ROBERT ENRIGHT: We'll get to the circuitous way that you get to New York, too, but were there—I mean, when you say it was insane was it crazy, was it sex, drugs, and rock and roll as well at CalArts?
ERIC FISCHL: It was all of that. I mean, it was crazy because, I mean, first of all, you had—everybody there tacitly believed that there were alternative means, methods, forms, subject matter, content, et cetera for art. And the school was set up, especially in the art department was set up in a way that they were so afraid of labels. They didn't want to predetermine your creative output so they hated naming your painting class Painting. So they changed the names of the courses every semester or trimester. They'd sit there and, you know, "Now you're taking Liquid Color Medium. Now you're taking Brush Practice." You know, it's like there was this kind of silliness to how they were trying to avoid being categorized, right?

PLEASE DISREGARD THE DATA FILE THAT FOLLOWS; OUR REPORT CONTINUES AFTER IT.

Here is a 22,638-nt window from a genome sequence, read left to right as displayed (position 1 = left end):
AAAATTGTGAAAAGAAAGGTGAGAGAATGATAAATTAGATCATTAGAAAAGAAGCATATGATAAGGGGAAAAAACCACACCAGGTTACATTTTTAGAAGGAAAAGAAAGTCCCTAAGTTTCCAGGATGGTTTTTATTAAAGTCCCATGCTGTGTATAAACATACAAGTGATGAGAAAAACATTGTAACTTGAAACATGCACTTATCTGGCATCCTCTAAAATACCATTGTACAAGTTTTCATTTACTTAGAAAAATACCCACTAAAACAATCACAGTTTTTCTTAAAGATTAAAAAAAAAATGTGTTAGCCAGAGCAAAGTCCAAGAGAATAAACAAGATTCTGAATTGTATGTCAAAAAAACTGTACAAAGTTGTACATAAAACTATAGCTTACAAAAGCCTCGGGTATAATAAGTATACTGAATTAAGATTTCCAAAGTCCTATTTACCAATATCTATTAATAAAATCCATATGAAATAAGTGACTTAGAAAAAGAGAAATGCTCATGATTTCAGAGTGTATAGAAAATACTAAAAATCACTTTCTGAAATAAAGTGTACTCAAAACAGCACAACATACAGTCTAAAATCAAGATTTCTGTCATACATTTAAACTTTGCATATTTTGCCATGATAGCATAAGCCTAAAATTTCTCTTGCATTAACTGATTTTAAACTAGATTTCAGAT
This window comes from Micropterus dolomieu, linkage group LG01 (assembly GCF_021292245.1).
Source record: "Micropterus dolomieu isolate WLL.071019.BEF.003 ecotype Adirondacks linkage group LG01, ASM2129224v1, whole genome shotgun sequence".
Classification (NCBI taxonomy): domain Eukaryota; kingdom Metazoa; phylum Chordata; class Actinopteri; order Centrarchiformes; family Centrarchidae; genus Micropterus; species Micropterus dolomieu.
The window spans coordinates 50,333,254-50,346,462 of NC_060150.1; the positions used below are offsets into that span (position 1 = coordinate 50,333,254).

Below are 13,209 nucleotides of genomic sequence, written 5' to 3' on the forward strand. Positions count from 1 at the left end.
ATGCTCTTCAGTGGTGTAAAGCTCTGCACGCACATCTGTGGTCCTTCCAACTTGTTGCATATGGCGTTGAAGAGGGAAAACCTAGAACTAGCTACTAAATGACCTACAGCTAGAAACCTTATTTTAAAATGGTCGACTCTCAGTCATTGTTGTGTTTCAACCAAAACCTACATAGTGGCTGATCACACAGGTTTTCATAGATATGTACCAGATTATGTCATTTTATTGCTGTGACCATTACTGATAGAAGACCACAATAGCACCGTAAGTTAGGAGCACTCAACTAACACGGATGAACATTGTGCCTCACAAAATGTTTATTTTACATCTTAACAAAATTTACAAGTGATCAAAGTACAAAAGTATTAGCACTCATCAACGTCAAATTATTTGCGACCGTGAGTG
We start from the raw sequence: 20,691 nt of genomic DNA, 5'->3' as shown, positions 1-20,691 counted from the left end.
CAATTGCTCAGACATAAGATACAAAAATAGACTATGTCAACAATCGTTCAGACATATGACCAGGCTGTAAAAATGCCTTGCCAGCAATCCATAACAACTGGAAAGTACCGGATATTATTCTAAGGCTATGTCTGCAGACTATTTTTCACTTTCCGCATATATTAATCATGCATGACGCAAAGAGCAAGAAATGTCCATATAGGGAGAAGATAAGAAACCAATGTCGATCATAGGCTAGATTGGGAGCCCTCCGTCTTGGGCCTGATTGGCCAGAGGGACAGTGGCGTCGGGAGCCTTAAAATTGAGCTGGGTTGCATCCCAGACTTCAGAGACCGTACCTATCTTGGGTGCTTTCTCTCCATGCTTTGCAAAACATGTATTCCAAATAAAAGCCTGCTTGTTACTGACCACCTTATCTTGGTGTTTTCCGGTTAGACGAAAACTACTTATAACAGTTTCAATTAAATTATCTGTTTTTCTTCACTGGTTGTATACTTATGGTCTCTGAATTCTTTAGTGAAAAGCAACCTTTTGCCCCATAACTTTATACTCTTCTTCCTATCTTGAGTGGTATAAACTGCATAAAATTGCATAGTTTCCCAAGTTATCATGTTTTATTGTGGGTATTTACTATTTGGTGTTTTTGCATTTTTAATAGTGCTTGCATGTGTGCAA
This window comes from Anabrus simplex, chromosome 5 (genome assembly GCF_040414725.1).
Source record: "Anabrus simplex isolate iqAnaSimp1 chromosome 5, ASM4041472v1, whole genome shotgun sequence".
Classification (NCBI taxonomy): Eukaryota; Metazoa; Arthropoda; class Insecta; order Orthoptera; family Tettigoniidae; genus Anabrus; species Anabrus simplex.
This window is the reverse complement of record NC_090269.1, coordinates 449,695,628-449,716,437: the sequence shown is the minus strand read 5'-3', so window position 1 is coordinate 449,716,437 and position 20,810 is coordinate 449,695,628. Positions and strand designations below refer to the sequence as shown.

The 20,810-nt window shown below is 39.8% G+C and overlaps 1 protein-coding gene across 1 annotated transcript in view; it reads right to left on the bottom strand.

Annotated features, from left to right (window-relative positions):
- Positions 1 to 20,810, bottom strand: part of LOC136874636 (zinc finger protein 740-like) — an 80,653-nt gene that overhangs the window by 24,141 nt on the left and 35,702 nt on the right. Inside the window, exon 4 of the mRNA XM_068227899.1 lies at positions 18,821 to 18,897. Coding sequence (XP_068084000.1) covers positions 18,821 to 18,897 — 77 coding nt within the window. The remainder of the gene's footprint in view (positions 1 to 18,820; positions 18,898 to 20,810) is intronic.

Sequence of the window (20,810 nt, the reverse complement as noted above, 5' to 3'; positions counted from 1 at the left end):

And then they had classes. I mean, there was one class called Mobius, you know. "What do you do in Mobius?" "You get credit for it." "What do you do?" "Well, you know, it's, you know, like, man, a Mobius strip is a continuous surface. Inside and out it's the same surface." So, you know, it's like, "Okay, I'll take the credit anyway." You know, we had a—Charlemagne Palestine did a class in aura reading and you got credit for that. There was a class in marijuana.
ROBERT ENRIGHT: Now, what—
ERIC FISCHL: Started by the guy for legalization of marijuana, and so we had a class on—
ROBERT ENRIGHT: You smoked dope in class?